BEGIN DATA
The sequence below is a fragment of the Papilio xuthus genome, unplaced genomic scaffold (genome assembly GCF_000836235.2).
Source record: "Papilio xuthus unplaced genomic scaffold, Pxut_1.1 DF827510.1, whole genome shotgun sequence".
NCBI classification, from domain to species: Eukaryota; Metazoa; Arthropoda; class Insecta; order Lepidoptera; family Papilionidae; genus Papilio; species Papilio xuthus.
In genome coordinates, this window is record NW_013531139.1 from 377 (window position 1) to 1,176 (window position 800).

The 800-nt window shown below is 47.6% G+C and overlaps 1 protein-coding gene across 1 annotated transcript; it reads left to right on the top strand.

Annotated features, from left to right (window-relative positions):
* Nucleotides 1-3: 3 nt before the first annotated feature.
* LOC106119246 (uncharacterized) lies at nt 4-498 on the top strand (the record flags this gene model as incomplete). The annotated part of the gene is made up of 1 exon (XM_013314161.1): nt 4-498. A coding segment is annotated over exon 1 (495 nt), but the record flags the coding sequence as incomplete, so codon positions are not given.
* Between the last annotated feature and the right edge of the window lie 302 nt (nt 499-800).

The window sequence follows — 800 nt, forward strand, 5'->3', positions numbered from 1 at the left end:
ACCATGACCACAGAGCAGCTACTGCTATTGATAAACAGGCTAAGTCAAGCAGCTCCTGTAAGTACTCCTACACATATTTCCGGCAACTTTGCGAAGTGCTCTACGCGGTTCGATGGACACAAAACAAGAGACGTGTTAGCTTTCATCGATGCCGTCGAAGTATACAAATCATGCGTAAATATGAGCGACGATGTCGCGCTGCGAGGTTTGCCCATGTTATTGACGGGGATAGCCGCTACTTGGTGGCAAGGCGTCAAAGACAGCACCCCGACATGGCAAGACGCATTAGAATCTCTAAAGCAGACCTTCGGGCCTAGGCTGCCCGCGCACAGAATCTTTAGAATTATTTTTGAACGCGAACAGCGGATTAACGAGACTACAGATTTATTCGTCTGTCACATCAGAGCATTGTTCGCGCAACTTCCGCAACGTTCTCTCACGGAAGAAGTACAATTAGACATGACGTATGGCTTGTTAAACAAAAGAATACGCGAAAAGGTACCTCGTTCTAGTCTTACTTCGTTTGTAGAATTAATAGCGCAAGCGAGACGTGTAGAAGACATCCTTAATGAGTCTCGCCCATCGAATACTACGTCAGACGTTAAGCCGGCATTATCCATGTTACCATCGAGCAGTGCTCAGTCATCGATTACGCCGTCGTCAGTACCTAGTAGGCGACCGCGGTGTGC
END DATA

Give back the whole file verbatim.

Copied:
The sequence below is a fragment of the Papilio xuthus genome, unplaced genomic scaffold (genome assembly GCF_000836235.2).
Source record: "Papilio xuthus unplaced genomic scaffold, Pxut_1.1 DF827510.1, whole genome shotgun sequence".
NCBI classification, from domain to species: Eukaryota; Metazoa; Arthropoda; class Insecta; order Lepidoptera; family Papilionidae; genus Papilio; species Papilio xuthus.
In genome coordinates, this window is record NW_013531139.1 from 377 (window position 1) to 1,176 (window position 800).

The 800-nt window shown below is 47.6% G+C and overlaps 1 protein-coding gene across 1 annotated transcript; it reads left to right on the top strand.

Annotated features, from left to right (window-relative positions):
* Nucleotides 1-3: 3 nt before the first annotated feature.
* LOC106119246 (uncharacterized) lies at nt 4-498 on the top strand (the record flags this gene model as incomplete). The annotated part of the gene is made up of 1 exon (XM_013314161.1): nt 4-498. A coding segment is annotated over exon 1 (495 nt), but the record flags the coding sequence as incomplete, so codon positions are not given.
* Between the last annotated feature and the right edge of the window lie 302 nt (nt 499-800).

The window sequence follows — 800 nt, forward strand, 5'->3', positions numbered from 1 at the left end:
ACCATGACCACAGAGCAGCTACTGCTATTGATAAACAGGCTAAGTCAAGCAGCTCCTGTAAGTACTCCTACACATATTTCCGGCAACTTTGCGAAGTGCTCTACGCGGTTCGATGGACACAAAACAAGAGACGTGTTAGCTTTCATCGATGCCGTCGAAGTATACAAATCATGCGTAAATATGAGCGACGATGTCGCGCTGCGAGGTTTGCCCATGTTATTGACGGGGATAGCCGCTACTTGGTGGCAAGGCGTCAAAGACAGCACCCCGACATGGCAAGACGCATTAGAATCTCTAAAGCAGACCTTCGGGCCTAGGCTGCCCGCGCACAGAATCTTTAGAATTATTTTTGAACGCGAACAGCGGATTAACGAGACTACAGATTTATTCGTCTGTCACATCAGAGCATTGTTCGCGCAACTTCCGCAACGTTCTCTCACGGAAGAAGTACAATTAGACATGACGTATGGCTTGTTAAACAAAAGAATACGCGAAAAGGTACCTCGTTCTAGTCTTACTTCGTTTGTAGAATTAATAGCGCAAGCGAGACGTGTAGAAGACATCCTTAATGAGTCTCGCCCATCGAATACTACGTCAGACGTTAAGCCGGCATTATCCATGTTACCATCGAGCAGTGCTCAGTCATCGATTACGCCGTCGTCAGTACCTAGTAGGCGACCGCGGTGTGC